The Jing Yao Pepper soup ramen review is a little different from the others we've covered! To me, it is more like a soup starter than a whole soup. There are six packets in each bag you buy. Half those packets are a blend of noodles, seasoning, soy curls, gluten, and dried veg. The other half are packs of cornstarch and more seasoning. You pair the two different packs together to make one pot of soup, which has around 4 servings in itself. Pepper soup is known for its complex taste profile, and is even thought to have healing properties by some, due to the variety of seasonings used. Here is a translation of the back:
To start, bring 1000 ml/4 cups of water to a boil with the noodles/veg/soy packet. Adding additional broth flavoring is optional, but the directions do advise against adding any more salt. So I just added a single bouillon cube to add a little more to the broth, since the 4 cups of water would dilute the salt in the cube. You could also add any additional veg at this point. While waiting for this mixture to boil, you can move onto preparing the next packet.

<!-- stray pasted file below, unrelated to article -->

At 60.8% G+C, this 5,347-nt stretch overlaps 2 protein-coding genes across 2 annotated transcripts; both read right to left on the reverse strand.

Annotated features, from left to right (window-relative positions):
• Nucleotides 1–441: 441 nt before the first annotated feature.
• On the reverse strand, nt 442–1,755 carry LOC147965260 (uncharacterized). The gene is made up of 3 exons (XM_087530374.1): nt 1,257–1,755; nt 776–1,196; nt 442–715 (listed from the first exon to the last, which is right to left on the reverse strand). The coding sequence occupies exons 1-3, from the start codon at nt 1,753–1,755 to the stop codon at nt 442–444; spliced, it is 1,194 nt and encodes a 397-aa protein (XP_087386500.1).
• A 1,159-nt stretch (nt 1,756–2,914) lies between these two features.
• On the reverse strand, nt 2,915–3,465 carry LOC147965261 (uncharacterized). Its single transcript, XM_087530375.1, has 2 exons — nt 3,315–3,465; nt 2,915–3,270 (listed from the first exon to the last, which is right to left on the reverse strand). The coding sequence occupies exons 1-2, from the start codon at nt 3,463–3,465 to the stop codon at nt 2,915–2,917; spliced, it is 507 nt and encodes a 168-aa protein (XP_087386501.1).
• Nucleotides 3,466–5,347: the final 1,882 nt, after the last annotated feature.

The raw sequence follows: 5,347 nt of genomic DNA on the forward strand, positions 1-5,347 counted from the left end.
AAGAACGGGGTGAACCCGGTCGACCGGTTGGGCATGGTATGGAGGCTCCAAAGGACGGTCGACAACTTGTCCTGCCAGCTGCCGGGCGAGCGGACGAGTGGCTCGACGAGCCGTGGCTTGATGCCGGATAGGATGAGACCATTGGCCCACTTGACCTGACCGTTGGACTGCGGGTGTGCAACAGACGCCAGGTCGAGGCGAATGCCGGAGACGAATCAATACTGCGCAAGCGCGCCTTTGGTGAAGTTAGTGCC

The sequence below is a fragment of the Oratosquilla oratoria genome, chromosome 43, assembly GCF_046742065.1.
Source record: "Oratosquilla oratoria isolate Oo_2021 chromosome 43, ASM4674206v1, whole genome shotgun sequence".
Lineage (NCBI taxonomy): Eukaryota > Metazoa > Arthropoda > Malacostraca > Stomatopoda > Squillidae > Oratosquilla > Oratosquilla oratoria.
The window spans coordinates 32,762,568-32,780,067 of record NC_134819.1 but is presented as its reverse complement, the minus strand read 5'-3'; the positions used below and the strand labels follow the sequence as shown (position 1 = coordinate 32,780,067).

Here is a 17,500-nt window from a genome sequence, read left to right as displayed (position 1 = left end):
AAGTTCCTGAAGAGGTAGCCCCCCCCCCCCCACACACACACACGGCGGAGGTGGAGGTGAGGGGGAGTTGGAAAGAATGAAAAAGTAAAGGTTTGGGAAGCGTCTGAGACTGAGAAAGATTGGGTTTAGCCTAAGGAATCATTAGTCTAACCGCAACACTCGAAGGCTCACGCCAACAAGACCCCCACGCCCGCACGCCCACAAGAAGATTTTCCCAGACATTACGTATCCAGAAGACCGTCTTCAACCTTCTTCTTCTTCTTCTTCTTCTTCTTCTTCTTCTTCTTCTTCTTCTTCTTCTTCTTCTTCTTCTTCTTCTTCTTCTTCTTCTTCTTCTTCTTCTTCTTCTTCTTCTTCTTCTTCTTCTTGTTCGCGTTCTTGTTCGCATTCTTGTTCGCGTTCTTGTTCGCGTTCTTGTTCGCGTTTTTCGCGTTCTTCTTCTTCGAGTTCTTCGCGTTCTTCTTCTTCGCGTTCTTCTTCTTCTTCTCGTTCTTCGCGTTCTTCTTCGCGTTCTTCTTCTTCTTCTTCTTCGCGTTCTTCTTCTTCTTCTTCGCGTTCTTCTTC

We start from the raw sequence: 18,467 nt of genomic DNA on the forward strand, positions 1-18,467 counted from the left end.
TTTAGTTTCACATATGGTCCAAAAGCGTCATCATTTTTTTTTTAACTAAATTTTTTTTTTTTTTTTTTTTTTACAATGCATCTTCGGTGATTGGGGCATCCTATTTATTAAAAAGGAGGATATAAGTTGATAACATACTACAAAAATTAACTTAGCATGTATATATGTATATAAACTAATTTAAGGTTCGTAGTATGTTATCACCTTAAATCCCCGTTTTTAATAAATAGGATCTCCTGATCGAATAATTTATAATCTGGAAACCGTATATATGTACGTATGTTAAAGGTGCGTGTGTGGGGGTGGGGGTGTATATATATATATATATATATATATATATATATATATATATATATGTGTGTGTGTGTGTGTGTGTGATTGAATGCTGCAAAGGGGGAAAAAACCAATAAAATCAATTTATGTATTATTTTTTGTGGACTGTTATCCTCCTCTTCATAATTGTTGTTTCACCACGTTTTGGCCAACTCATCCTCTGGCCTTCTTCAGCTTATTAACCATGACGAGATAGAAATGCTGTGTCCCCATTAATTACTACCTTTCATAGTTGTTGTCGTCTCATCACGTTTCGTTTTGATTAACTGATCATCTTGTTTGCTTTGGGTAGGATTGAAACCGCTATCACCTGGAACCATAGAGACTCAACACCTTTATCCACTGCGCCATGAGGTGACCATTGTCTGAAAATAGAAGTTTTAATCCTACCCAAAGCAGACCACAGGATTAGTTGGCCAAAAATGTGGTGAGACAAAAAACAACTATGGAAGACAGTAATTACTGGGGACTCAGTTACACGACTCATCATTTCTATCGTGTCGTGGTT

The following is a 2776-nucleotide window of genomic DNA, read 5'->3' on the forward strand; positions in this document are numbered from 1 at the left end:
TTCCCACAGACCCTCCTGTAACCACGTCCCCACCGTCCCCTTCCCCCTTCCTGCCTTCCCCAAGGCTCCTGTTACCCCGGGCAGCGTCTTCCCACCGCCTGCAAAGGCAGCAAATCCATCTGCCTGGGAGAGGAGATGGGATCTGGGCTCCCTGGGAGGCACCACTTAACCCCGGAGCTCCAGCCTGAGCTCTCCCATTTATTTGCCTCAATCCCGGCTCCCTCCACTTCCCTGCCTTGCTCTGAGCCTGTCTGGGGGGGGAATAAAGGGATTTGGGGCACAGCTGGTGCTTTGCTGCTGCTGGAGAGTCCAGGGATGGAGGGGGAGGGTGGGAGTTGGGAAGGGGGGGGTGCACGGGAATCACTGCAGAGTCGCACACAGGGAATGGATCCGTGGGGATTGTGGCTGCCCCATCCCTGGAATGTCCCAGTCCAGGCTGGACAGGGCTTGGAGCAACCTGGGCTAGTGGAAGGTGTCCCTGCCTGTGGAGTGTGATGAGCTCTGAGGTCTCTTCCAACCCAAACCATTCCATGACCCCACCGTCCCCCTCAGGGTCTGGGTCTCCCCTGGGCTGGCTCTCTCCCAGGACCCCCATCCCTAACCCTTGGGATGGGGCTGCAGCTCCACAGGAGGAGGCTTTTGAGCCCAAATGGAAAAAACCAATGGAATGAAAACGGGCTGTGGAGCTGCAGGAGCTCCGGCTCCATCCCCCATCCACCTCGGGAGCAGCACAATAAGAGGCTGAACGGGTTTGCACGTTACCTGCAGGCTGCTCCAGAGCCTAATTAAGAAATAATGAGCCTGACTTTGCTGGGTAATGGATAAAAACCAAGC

While that is cooking, tip the starchy packet into a bowl and add 260 ml/1 cup of cool water to that. Mix to make a slurry. Pour the slurry into the pot to thicken the soup and stir. Once it returns to a boil, you're done! Feel free to enjoy the aromatic pepper and star anise blend of the soup, adding vinegar and sesame seed oil to taste, as recommended by the directions.
Or, you could take it up a notch. When researching the soup, I read from one Chinese woman that she recommends cooking it with carrots, tomatoes, and adding cilantro as a garnish. I did the same (plus celery, my soup soulmate) and it definitely added layers of flavor. I even added some more soy curls to add more protein. Those are easy to cook with and have a very substantial, meaty texture that grips the flavor around it like pasta due to that texture. You only need to soak them until they are just reconstituted (this brand took just a few minutes) and add them to whatever dish you are making. You could personalize it as you want. I can imagine it would be great with pork belly or thin beef slices, or different vegetables like bok choy or spinach.
I had this with leftover rice since I had added so much, but there are still noodles in there, so it still counts for this review! I also added the dried packet to noodles and the peppery, star anise-ey flavor was very refreshing as it balanced well with the other flavors in my ramen, and added protein from the soy curls.
We have a few different flavors of this soup... green (mild), orange (5 spice), and red (mala).